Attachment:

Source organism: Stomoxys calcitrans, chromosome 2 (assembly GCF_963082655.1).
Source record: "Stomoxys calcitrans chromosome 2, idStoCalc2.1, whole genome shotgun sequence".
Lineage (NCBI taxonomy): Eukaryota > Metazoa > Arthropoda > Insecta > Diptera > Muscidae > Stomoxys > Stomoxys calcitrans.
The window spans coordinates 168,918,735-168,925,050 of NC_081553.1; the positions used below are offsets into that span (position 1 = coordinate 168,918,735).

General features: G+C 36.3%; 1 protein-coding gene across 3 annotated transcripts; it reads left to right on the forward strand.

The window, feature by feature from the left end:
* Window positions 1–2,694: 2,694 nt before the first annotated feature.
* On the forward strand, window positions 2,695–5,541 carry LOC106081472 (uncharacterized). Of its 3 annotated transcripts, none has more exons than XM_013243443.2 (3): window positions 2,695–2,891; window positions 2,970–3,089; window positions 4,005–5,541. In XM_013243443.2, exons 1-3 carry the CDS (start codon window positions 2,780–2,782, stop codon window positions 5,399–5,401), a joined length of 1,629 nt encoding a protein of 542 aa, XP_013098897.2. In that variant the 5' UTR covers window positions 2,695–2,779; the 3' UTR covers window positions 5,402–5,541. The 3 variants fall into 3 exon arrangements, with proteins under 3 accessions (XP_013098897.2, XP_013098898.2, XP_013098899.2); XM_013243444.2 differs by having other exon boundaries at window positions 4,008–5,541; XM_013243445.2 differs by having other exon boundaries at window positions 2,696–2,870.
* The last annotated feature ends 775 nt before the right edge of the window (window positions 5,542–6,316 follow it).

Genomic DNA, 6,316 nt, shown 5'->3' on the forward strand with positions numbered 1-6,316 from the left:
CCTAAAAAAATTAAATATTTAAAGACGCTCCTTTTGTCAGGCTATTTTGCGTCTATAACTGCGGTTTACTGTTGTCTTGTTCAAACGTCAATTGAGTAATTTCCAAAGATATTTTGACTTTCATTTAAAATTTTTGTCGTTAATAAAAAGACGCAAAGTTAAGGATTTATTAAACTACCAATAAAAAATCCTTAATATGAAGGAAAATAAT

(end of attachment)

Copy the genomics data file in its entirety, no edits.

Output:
Source organism: Stomoxys calcitrans, chromosome 2 (assembly GCF_963082655.1).
Source record: "Stomoxys calcitrans chromosome 2, idStoCalc2.1, whole genome shotgun sequence".
Lineage (NCBI taxonomy): Eukaryota > Metazoa > Arthropoda > Insecta > Diptera > Muscidae > Stomoxys > Stomoxys calcitrans.
The window spans coordinates 168,918,735-168,925,050 of NC_081553.1; the positions used below are offsets into that span (position 1 = coordinate 168,918,735).

General features: G+C 36.3%; 1 protein-coding gene across 3 annotated transcripts; it reads left to right on the forward strand.

The window, feature by feature from the left end:
* Window positions 1–2,694: 2,694 nt before the first annotated feature.
* On the forward strand, window positions 2,695–5,541 carry LOC106081472 (uncharacterized). Of its 3 annotated transcripts, none has more exons than XM_013243443.2 (3): window positions 2,695–2,891; window positions 2,970–3,089; window positions 4,005–5,541. In XM_013243443.2, exons 1-3 carry the CDS (start codon window positions 2,780–2,782, stop codon window positions 5,399–5,401), a joined length of 1,629 nt encoding a protein of 542 aa, XP_013098897.2. In that variant the 5' UTR covers window positions 2,695–2,779; the 3' UTR covers window positions 5,402–5,541. The 3 variants fall into 3 exon arrangements, with proteins under 3 accessions (XP_013098897.2, XP_013098898.2, XP_013098899.2); XM_013243444.2 differs by having other exon boundaries at window positions 4,008–5,541; XM_013243445.2 differs by having other exon boundaries at window positions 2,696–2,870.
* The last annotated feature ends 775 nt before the right edge of the window (window positions 5,542–6,316 follow it).

Genomic DNA, 6,316 nt, shown 5'->3' on the forward strand with positions numbered 1-6,316 from the left:
CCTAAAAAAATTAAATATTTAAAGACGCTCCTTTTGTCAGGCTATTTTGCGTCTATAACTGCGGTTTACTGTTGTCTTGTTCAAACGTCAATTGAGTAATTTCCAAAGATATTTTGACTTTCATTTAAAATTTTTGTCGTTAATAAAAAGACGCAAAGTTAAGGATTTATTAAACTACCAATAAAAAATCCTTAATATGAAGGAAAATAAT